Research completed by Broom and Woods (2006) concluded that clenched fist injuries are the most severe of human bite injuries. They can frequently present as a puncture wound over the metacarpophalangeal joints of the dominant hand as a result of a patient striking another person’s teeth with a clenched fist. If the puncture wound breaches the metacarpophalangeal joint space there is a risk of septic arthritis or osteomyelitis. In a remote setting it is important to remember that referrals should be made sooner rather than later as a hand surgeon may need to assess if there is a need for further exploration to prevent loss of function.

Intravenous antibiotics may also be required. Bacterial infections are usually polymicrobial and are often mixtures of aerobes and anaerobes, therefore careful consideration needs to be given to the appropriate antibiotic choice.

Other considerations include tetanus status, hepatitis risk and any condition that will compromise a patient and increase their risk factors. Conditions such as diabetes, liver disease and asplenia may also increase complications so need to be taken into consideration.

The NSW Rural Adult Emergency Clinical Guidelines state that when snake or spider bites are suspected that a medical officer must be contacted immediately.  History prompts include the time of the bite; the number of bites; the time of first aid applied; pre-hospital treatment; drug/alcohol intoxication; activity since bite; bite site location and any associated symptoms. Other important information includes relevant past history, previous envenomation or antivenom administration, medication history and allergies. The clinical severity prompts include neurotoxic paralysis/diplopia/dysphagia; convulsions; abdominal pain; headache; nausea/vomiting. Ensure first aid measures have been implemented and consider early transfer.

Conclusion
Appropriate management will take into consideration the type of animal that has perpetrated the bite and should include any patient risk factors for infection, local and systemic indicators of infection, and the patient’s vaccination status.

Allergies need to be checked cautiously and remember early surgical consultation for wound debridement is advised, particularly if there is a chance that the bite has penetrated deep into the tissues or if there could possibly be any bone involvement.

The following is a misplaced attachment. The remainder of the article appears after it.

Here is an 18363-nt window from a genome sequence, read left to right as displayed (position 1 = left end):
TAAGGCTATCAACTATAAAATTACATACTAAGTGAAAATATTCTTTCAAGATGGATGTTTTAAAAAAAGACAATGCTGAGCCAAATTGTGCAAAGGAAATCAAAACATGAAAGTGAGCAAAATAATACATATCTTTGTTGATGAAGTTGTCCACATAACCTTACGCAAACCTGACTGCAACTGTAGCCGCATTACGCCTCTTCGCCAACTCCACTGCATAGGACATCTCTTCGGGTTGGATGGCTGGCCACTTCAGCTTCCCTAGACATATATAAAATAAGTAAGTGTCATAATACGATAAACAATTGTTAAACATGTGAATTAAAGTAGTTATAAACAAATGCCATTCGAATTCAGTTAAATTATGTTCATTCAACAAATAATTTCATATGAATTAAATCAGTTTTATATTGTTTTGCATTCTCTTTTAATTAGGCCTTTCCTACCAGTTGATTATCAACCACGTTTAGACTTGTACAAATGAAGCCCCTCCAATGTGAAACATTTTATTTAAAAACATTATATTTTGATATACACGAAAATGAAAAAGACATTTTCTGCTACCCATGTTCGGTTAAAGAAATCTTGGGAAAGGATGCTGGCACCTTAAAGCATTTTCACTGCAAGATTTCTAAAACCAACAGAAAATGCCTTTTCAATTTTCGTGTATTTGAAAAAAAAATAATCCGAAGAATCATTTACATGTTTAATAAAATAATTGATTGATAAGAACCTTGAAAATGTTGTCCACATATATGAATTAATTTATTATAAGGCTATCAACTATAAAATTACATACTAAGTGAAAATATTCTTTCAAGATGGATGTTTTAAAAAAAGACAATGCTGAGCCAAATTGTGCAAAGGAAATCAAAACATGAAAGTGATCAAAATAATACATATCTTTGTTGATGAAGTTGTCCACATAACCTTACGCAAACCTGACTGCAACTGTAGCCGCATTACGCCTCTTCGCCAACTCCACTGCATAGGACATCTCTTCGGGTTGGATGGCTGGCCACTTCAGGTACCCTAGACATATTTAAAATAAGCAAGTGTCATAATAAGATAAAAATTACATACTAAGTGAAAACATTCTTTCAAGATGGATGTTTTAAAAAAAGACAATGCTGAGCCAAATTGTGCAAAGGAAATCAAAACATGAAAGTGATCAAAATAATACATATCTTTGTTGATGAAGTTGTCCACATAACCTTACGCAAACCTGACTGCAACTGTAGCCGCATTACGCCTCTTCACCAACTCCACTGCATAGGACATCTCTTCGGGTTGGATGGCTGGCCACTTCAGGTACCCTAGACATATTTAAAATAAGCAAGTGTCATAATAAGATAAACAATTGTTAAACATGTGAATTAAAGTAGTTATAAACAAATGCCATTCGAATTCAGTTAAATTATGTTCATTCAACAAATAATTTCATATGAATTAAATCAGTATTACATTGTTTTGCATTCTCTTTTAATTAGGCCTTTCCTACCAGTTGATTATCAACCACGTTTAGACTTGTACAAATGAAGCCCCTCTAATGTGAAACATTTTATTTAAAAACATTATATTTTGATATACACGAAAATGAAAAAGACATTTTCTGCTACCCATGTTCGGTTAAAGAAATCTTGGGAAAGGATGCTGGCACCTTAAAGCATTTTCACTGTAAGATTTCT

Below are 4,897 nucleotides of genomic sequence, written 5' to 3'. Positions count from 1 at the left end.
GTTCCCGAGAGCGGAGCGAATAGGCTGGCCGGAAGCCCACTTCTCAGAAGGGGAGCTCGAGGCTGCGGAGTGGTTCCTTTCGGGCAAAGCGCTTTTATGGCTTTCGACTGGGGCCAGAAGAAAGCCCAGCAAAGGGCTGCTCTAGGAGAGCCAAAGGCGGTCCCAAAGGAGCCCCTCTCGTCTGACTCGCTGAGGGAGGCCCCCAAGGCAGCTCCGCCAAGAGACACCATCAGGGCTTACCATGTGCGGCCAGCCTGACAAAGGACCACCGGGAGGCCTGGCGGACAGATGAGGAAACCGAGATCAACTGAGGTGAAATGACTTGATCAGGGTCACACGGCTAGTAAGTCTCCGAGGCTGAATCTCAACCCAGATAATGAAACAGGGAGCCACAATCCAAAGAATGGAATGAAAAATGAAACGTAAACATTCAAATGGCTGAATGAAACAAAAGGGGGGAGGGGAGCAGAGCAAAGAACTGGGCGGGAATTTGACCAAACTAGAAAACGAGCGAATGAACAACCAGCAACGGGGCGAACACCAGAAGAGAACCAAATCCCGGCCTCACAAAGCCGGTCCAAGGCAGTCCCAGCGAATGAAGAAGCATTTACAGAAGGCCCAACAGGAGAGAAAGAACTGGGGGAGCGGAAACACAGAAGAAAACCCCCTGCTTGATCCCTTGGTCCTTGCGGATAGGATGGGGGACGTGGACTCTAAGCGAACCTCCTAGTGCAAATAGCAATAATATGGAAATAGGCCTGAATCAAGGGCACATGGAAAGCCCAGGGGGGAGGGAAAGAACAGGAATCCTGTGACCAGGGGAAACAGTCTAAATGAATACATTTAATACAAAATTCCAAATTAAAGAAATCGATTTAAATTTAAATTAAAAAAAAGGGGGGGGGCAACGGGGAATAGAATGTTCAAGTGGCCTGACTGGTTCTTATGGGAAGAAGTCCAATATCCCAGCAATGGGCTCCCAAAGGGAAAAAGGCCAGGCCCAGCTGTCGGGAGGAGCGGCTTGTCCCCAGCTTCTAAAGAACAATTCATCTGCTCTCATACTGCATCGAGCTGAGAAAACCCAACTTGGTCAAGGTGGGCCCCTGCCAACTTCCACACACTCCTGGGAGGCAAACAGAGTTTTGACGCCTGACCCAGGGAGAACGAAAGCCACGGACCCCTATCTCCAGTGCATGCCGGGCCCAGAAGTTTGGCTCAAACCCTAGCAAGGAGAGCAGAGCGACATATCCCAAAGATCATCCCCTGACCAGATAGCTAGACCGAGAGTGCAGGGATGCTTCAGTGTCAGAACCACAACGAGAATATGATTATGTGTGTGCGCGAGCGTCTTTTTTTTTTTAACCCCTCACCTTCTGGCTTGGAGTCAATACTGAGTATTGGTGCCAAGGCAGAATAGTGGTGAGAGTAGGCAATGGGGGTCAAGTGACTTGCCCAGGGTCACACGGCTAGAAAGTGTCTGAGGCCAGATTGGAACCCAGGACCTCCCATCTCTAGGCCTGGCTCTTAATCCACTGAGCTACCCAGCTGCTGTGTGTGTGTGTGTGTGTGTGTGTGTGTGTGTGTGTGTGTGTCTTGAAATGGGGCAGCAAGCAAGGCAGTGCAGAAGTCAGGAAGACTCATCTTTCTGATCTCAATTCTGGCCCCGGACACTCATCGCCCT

In Australia there are four Poison Information Centres operating in Queensland, New South Wales, Western Australia and Victoria. These centres provide toxicological advice on the management of exposures to prescription and non-prescription pharmaceuticals; household and industrial chemicals; plants; animal envenomations; pesticides and other agricultural products. The contact no is 13 11 26, which is available 24 hours including public holidays.

References
Australian Doctor (2013) “A guide to bites” Available at: www.australiandoctor.com.au
(Accessed at 24 June 2014).

Broom J, Woods M (2006) “Management of bite injuries”, Australian Prescriber, 29(1) (online) Available at: www.australian prescriber.com
(Accessed 24 June 2014).

White, J University of Tasmania B.I.T.E.S Available at: www.australiandoctor.com.au
(Accessed 24 June 2014).

Gaudry, A. Richardson, D. “Treatment of dog bites in the emergency department of the Canberra Hospital 2006-2008”
MSJA, Volume 3, Issue 1, June 2011.

RSPCA. Available at: www.kb.rspca.org.au
(Accessed at 22 June 2014).

NSW Health NSW Rural Adult Emergency Clinical Guideline. 3rd Edn-version 3.1 pg 52, NSW Health: NSW Govt Publishers
(Accessed 24 June 2014).